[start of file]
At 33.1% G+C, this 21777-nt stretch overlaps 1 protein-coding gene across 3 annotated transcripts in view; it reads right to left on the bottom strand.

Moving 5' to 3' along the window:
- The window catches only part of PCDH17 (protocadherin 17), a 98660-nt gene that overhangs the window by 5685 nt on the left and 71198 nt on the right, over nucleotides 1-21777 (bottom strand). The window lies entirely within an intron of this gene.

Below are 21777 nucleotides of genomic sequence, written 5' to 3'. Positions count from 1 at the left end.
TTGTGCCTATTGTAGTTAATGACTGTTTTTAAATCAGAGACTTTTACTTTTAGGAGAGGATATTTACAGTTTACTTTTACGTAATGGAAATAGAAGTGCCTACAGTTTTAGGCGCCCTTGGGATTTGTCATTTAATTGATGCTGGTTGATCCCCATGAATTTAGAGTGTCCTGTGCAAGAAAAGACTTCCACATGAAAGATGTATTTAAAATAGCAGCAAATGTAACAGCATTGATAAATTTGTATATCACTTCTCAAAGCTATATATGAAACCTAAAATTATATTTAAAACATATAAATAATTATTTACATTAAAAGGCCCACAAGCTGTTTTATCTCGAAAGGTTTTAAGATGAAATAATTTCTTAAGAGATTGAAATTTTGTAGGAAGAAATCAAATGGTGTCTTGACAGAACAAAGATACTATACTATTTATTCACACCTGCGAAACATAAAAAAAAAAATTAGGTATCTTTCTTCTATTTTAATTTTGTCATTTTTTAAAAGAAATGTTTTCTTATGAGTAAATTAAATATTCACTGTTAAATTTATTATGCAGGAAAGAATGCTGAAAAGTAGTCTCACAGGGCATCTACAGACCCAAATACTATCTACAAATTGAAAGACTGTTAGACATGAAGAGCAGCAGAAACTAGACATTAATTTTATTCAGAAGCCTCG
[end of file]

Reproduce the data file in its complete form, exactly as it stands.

At 33.1% G+C, this 21777-nt stretch overlaps 1 protein-coding gene across 3 annotated transcripts in view; it reads right to left on the bottom strand.

Moving 5' to 3' along the window:
- The window catches only part of PCDH17 (protocadherin 17), a 98660-nt gene that overhangs the window by 5685 nt on the left and 71198 nt on the right, over nucleotides 1-21777 (bottom strand). The window lies entirely within an intron of this gene.

Below are 21777 nucleotides of genomic sequence, written 5' to 3'. Positions count from 1 at the left end.
TTGTGCCTATTGTAGTTAATGACTGTTTTTAAATCAGAGACTTTTACTTTTAGGAGAGGATATTTACAGTTTACTTTTACGTAATGGAAATAGAAGTGCCTACAGTTTTAGGCGCCCTTGGGATTTGTCATTTAATTGATGCTGGTTGATCCCCATGAATTTAGAGTGTCCTGTGCAAGAAAAGACTTCCACATGAAAGATGTATTTAAAATAGCAGCAAATGTAACAGCATTGATAAATTTGTATATCACTTCTCAAAGCTATATATGAAACCTAAAATTATATTTAAAACATATAAATAATTATTTACATTAAAAGGCCCACAAGCTGTTTTATCTCGAAAGGTTTTAAGATGAAATAATTTCTTAAGAGATTGAAATTTTGTAGGAAGAAATCAAATGGTGTCTTGACAGAACAAAGATACTATACTATTTATTCACACCTGCGAAACATAAAAAAAAAAATTAGGTATCTTTCTTCTATTTTAATTTTGTCATTTTTTAAAAGAAATGTTTTCTTATGAGTAAATTAAATATTCACTGTTAAATTTATTATGCAGGAAAGAATGCTGAAAAGTAGTCTCACAGGGCATCTACAGACCCAAATACTATCTACAAATTGAAAGACTGTTAGACATGAAGAGCAGCAGAAACTAGACATTAATTTTATTCAGAAGCCTCG